So the Last Chance Auction has come and gone and only 3 SRECs sold, out of over 30,000 available. But then the Mass DOER stepped in and said that they would pay $285 for each unsold SREC anyway. So the big question now is “should you sell?”
Let’s consider your possible options. First off, you could sell now and put an immediate $285 (minus any transaction fees) in your pocket. I have 6 eligible SRECs so, after fees, they would be worth about $274 each and about $1,640 in total.
Or you could keep them in your account. Since the Clearinghouse Auction went through all 3 phases without selling out, an additional 3 years of life has been added to each SREC. So while they are no longer eligible to be included in any future auctions, they can be sold at the market price until June 2016.
So where do I see pricing headed over those next 3 years? According to the program documentation, once the 400 MW cap is hit, the number of SRECs required to be purchased by the utilities will be set equal to the number generated. While many thought that we would most likely hit that cap in 2015, we all now know that that cap has essentially already been hit with the DOER expanding it to include all installations completed by the end of the year.
Since all SRECs generated during this time frame are guaranteed to be purchased for $300 by the utilities yielding a $285 payment to the sellers in the Last Chance Auction, the only circumstance I can see them selling for less than that is when a generator doesn’t feel like waiting until the auction and would prefer to earn that money sooner.
However, since even these SRECs can be resold in the auction for a fixed $285 I do not see them selling for much less than $250 as any bids less than that will be outbid by those willing to pay more for less guaranteed profit.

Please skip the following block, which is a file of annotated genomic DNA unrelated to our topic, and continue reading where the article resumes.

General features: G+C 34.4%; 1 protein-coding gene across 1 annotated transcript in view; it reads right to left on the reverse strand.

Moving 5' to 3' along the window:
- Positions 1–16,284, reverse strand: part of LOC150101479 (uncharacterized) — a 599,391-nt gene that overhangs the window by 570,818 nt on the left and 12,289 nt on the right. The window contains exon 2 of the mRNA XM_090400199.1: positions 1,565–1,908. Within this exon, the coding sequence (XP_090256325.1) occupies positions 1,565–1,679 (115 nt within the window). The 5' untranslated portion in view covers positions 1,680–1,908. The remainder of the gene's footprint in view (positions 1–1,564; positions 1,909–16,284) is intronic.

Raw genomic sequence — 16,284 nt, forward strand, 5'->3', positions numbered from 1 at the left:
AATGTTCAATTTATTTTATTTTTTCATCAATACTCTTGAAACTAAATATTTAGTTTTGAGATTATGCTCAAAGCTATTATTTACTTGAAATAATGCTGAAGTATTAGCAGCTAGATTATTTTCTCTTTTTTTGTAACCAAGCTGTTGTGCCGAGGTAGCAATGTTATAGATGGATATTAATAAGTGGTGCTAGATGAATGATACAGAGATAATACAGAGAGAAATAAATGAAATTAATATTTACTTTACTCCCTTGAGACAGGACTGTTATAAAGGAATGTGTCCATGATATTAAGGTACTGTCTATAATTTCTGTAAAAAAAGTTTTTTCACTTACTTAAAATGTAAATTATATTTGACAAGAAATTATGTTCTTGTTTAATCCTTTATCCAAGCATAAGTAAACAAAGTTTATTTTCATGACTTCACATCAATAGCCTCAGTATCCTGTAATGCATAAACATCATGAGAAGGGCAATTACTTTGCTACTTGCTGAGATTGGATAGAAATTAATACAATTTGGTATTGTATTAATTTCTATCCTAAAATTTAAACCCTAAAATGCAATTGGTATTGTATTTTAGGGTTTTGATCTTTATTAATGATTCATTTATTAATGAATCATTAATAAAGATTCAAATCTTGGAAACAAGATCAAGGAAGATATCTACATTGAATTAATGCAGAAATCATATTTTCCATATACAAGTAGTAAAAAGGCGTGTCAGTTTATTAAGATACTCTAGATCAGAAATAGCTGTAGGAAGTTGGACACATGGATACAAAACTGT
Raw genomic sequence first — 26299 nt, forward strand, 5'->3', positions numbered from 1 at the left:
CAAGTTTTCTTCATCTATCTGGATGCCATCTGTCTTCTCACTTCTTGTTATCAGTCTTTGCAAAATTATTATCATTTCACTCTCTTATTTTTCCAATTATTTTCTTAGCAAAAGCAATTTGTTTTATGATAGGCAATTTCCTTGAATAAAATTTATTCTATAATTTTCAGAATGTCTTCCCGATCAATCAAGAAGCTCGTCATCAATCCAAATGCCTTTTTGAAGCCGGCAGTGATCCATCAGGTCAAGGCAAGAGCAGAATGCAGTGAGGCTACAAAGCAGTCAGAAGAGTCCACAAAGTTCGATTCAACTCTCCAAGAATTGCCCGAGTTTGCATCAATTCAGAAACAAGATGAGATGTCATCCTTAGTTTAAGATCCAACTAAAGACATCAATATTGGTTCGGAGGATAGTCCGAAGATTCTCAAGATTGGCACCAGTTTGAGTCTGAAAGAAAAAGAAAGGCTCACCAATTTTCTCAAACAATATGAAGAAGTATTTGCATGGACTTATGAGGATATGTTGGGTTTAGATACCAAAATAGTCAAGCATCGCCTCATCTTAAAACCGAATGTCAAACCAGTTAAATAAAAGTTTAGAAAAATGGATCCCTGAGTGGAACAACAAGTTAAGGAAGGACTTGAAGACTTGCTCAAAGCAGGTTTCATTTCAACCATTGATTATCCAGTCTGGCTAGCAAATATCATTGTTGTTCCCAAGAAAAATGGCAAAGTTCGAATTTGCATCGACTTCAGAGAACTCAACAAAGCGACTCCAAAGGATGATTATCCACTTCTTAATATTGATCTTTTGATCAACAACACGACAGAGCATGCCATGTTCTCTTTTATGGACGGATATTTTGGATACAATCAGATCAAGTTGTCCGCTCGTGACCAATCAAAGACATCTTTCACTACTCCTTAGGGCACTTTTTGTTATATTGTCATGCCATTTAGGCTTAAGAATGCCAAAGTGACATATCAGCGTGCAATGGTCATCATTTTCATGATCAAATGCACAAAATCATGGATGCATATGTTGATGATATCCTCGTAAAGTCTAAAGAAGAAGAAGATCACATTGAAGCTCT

Similarly, I do not foresee them trading near the Alternative Compliance Payment (ACP) price as the utilities can just wait until the Last Chance Auction and pay a flat $300 for each SREC. So while we can wait them out, they can wait us out too. Essentially while $285 is the “floor” on what a generator can expect to receive, similarly $300 is the “cap” on what a utility can expect to pay.
Interestingly, an “equilibrium” price of $292.50 would make the most sense for both parties. That way generators would received $7.50 more than they would if the SREC went to auction and buyers would save $7.50 off what they would need to pay if they had to buy them at auction. If both sides were cooperating, this would be the optimum price.
It makes sense therefore for the utilities to purchase all SRECs that they can below the $300 auction price. However, they may not want to tip their hand by doing so since there will always be those who will sell for less in order to avoid any risk whatsoever.
While I had originally thought in my post back in December entitled A Comprehensive Strategy for Selling Your Massachusetts SRECs that the market would get a chance to be undersupplied before reaching the 400 MW cap, it no longer looks like there is a chance of that happening.
As far as what action to take, I would suggest selling them now for $285 apiece. While I see little risk of them dropping in price below $250, I also see little chance that they’re going to sell for more than $300 either.
And I think this is exactly the way the DOER designed this mechanism to work: it encouraged early adopters when the system was undersupplied, discouraged new installations when the system was oversupplied, and now that it is closing to new installations is headed towards a predictable equilibrium. Nicely done, guys!
One last bit of news that also serves to corroborate my above analysis. I have actually already sold my first SREC! But it was not one that I was expecting to sell. While my 2012 SRECs were waiting for the auction, my first 2013 SREC was sold at a market price of $245. While I don’t know who bought it, it is either a utility trying to save themselves from having to pay $300 in next year’s auction or a speculator looking to receive $285 for it in that same auction. In either case, I feel this validates my prediction.